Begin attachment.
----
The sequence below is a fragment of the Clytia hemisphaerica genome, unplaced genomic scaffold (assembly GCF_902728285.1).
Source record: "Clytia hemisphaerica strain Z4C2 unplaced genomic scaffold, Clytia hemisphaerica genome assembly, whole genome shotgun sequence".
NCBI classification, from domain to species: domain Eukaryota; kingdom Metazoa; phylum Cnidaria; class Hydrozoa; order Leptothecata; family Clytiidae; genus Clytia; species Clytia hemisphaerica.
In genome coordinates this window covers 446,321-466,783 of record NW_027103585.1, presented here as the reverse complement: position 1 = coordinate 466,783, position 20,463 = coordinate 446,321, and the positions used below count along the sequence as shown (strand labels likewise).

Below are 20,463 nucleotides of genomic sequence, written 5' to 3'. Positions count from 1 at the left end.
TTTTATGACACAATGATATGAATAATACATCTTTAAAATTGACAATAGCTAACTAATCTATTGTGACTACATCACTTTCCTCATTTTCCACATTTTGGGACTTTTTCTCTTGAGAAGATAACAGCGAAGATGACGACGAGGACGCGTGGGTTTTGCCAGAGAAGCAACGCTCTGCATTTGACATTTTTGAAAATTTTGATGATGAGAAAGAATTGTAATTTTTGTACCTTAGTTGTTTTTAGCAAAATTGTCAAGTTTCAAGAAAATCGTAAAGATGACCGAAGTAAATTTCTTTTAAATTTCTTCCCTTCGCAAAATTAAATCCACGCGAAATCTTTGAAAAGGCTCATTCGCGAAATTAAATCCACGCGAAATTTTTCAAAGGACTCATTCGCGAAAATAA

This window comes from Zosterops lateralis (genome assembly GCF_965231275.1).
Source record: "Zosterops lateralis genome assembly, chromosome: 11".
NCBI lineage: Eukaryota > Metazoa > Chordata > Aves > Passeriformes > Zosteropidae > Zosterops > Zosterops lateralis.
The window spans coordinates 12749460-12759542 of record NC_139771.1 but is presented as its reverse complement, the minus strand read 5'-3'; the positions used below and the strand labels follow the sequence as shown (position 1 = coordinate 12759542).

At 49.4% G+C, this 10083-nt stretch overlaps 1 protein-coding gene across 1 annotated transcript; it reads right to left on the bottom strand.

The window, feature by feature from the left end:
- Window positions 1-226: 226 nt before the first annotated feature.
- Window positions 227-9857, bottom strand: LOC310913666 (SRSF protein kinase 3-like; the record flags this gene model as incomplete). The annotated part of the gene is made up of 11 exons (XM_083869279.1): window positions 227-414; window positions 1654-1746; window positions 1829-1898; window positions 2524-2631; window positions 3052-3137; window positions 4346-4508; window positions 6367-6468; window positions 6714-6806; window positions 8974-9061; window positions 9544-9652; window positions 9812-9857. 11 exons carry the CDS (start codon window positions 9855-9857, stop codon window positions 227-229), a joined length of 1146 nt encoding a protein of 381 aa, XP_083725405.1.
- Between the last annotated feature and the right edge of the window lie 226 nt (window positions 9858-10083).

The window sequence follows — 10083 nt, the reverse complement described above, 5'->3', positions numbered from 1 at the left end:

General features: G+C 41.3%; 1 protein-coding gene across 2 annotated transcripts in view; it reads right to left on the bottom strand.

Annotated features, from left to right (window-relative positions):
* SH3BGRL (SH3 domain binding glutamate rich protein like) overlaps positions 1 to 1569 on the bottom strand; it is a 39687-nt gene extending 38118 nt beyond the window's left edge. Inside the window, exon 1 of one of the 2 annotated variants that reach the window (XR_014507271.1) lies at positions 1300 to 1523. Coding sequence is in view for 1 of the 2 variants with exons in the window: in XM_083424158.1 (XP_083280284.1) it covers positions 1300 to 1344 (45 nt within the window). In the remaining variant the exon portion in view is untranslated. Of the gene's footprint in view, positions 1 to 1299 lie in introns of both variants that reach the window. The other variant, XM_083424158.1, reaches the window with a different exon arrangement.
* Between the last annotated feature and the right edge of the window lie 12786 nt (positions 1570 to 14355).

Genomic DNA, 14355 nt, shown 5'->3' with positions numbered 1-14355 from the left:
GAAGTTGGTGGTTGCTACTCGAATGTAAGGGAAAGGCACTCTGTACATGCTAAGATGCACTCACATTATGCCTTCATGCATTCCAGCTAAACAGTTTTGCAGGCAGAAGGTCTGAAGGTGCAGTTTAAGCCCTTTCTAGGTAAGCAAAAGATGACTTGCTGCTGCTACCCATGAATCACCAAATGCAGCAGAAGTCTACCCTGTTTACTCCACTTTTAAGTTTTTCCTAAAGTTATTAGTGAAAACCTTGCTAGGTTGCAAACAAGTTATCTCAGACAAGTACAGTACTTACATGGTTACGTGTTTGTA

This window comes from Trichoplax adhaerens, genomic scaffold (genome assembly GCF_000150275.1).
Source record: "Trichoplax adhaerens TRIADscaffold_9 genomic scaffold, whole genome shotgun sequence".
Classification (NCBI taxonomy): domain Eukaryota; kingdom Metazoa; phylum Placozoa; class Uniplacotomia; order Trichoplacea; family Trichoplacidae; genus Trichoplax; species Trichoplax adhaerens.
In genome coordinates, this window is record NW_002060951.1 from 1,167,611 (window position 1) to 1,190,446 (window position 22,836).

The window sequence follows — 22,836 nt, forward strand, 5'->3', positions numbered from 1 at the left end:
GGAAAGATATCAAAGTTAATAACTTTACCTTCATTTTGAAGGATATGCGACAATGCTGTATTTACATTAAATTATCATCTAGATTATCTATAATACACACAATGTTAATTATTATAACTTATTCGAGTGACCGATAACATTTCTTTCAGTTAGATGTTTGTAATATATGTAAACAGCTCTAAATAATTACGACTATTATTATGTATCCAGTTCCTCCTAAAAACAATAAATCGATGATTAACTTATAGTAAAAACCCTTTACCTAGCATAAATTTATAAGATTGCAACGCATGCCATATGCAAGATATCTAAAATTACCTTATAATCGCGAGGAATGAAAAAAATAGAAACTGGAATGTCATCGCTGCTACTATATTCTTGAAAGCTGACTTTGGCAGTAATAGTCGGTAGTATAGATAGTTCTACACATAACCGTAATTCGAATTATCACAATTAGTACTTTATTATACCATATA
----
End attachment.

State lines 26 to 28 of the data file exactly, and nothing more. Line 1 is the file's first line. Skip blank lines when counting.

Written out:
In genome coordinates, this window is record NW_002060951.1 from 1,167,611 (window position 1) to 1,190,446 (window position 22,836).

The window sequence follows — 22,836 nt, forward strand, 5'->3', positions numbered from 1 at the left end:
GGAAAGATATCAAAGTTAATAACTTTACCTTCATTTTGAAGGATATGCGACAATGCTGTATTTACATTAAATTATCATCTAGATTATCTATAATACACACAATGTTAATTATTATAACTTATTCGAGTGACCGATAACATTTCTTTCAGTTAGATGTTTGTAATATATGTAAACAGCTCTAAATAATTACGACTATTATTATGTATCCAGTTCCTCCTAAAAACAATAAATCGATGATTAACTTATAGTAAAAACCCTTTACCTAGCATAAATTTATAAGATTGCAACGCATGCCATATGCAAGATATCTAAAATTACCTTATAATCGCGAGGAATGAAAAAAATAGAAACTGGAATGTCATCGCTGCTACTATATTCTTGAAAGCTGACTTTGGCAGTAATAGTCGGTAGTATAGATAGTTCTACACATAACCGTAATTCGAATTATCACAATTAGTACTTTATTATACCATATA